Don’t get get the message, it will make you stupid.
In Peopleware, Tim Lister and Tom DeMarco argue that the physical workspace, and in particular the noise and disturbances in it, are important factors in determining the productivity of developers. This was backed up with masses of evidence. Last year FuturePundit blogged about a report in New Scientist that linked frequent interruptions to a ten-point IQ drop. Smoking marijuana, by comparison, was linked to a drop of only four IQ points.
Your emails, IMs, text messages, eavesdropping, phone calls, conversations with the guy at the next desk and walk-up queries are making you stupid. Even if they’re all work-related, you’d probably be better off ignoring them, at least in the short term.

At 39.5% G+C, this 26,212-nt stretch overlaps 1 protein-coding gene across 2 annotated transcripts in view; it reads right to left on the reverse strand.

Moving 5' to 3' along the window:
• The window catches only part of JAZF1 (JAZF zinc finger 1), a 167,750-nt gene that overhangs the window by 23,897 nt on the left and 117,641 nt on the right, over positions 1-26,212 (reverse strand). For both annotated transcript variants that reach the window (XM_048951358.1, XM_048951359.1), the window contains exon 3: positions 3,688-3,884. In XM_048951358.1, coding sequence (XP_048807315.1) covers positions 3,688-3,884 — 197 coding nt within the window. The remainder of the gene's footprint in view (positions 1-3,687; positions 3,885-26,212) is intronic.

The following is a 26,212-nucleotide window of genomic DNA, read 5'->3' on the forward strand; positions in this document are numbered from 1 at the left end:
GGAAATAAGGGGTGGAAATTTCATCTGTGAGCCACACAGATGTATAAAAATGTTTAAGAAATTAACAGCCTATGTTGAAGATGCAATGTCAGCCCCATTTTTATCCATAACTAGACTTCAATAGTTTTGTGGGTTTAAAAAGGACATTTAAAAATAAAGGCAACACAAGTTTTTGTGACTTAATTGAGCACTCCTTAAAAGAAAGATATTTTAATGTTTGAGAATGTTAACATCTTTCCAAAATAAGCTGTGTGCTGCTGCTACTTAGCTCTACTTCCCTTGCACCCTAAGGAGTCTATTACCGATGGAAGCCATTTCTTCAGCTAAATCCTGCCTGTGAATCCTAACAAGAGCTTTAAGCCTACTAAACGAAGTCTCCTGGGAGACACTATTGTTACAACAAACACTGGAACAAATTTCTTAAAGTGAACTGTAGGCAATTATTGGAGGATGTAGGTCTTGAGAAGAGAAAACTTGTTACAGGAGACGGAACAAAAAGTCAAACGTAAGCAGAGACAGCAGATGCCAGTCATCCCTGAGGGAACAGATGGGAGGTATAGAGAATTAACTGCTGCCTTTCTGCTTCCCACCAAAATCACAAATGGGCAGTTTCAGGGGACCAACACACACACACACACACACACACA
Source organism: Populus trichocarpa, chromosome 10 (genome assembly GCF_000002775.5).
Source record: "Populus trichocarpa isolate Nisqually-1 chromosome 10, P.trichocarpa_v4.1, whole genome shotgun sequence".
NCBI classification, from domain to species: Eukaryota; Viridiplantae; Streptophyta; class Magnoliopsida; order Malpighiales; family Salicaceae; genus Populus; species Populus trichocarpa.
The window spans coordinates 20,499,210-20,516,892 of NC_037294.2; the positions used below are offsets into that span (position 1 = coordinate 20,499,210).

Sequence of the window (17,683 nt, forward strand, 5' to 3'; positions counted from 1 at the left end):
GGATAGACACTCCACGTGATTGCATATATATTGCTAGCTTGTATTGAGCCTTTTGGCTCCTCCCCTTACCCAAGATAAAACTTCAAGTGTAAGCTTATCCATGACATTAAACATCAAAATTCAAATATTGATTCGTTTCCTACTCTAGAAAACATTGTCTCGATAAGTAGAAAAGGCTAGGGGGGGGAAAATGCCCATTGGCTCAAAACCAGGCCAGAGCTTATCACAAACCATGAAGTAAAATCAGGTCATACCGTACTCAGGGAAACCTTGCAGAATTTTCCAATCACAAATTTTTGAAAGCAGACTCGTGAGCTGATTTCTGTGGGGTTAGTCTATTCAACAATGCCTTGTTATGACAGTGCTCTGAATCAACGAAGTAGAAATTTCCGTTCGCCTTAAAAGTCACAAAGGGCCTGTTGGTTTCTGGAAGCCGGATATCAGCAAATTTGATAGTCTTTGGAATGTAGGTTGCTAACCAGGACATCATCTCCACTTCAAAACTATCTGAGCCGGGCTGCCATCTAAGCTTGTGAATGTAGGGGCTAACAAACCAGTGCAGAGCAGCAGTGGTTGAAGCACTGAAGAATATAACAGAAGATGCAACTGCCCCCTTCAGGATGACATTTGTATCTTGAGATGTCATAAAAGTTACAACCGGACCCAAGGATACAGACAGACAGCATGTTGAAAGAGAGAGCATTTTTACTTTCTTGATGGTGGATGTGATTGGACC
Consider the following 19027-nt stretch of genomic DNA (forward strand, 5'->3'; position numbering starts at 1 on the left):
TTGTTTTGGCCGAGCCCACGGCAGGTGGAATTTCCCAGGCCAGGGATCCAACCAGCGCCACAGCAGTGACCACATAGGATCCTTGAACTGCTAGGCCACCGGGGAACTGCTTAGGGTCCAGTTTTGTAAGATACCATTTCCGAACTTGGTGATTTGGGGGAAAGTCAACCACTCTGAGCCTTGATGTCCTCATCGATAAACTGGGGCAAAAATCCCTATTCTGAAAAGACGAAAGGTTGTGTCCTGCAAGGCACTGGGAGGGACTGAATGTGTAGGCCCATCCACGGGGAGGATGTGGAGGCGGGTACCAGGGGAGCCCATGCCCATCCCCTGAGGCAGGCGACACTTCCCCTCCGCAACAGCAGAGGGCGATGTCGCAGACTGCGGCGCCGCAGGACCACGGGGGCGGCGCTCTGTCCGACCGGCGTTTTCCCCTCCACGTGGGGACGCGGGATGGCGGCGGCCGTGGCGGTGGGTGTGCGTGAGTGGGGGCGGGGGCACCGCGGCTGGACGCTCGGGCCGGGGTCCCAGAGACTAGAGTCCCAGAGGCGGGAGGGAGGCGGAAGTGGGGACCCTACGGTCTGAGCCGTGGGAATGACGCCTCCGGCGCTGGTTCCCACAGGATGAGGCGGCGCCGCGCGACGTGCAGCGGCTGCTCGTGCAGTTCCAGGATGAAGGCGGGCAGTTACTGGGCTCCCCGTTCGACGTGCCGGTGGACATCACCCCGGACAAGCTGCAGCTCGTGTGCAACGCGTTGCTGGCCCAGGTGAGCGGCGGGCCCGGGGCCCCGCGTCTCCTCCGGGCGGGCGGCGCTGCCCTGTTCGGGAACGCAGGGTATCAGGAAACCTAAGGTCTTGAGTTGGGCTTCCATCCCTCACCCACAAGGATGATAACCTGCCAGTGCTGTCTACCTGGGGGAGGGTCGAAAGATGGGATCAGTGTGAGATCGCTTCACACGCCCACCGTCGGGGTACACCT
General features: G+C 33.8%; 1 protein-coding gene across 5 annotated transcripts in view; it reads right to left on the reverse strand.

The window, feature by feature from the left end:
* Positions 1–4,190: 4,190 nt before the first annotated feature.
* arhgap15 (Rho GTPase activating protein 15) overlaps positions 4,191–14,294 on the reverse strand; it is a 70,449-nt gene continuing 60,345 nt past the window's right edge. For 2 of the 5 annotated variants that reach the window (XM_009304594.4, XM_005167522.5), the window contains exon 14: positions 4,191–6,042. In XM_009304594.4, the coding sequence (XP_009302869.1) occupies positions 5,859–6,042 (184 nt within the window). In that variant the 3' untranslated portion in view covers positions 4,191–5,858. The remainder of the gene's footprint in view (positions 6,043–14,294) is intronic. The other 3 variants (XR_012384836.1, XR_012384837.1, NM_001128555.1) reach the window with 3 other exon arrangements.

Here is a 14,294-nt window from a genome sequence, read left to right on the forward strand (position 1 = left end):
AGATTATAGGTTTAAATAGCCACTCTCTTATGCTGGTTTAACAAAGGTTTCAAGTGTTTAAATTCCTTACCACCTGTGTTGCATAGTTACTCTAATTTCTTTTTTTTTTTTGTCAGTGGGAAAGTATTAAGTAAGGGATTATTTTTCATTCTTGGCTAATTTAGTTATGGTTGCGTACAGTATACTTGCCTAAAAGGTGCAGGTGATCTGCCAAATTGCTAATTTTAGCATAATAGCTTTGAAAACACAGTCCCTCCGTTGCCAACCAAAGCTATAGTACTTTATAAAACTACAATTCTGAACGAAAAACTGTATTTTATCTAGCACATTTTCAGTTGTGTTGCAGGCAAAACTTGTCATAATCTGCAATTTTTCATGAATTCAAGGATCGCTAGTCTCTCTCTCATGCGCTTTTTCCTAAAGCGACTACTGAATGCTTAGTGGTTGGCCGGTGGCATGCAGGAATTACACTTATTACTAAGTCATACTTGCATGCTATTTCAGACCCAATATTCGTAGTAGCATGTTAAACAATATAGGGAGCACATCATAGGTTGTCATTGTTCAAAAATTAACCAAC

Interestingly, the affect was less pronounced in women. My own anecdotal evidence would agree that women mind being interrupted less than men, but I’d originally assumed that that was entirely explained by their tending to take work in more exception-driven roles, such as project management.
In Peopleware, the authors noted that companies seem deaf to this issue – unable to understand that it could be an issue at all. My own experience certainly backs that up. An attempt to institute a flag system was universally disregarded. When I admitted that the rate of disturbances was a problem for my performance, I was told that I would have to learn to deal with it if I wanted to get on.
I wonder if this can be fixed somehow – if companies can be made to see what an issue it is for their bottom line. Even if the cost of new work spaces is high, a cultural change in office etiquette need not be expensive. Until that happens, I will keep turning peoples’ mobile phones off when they ring in the office.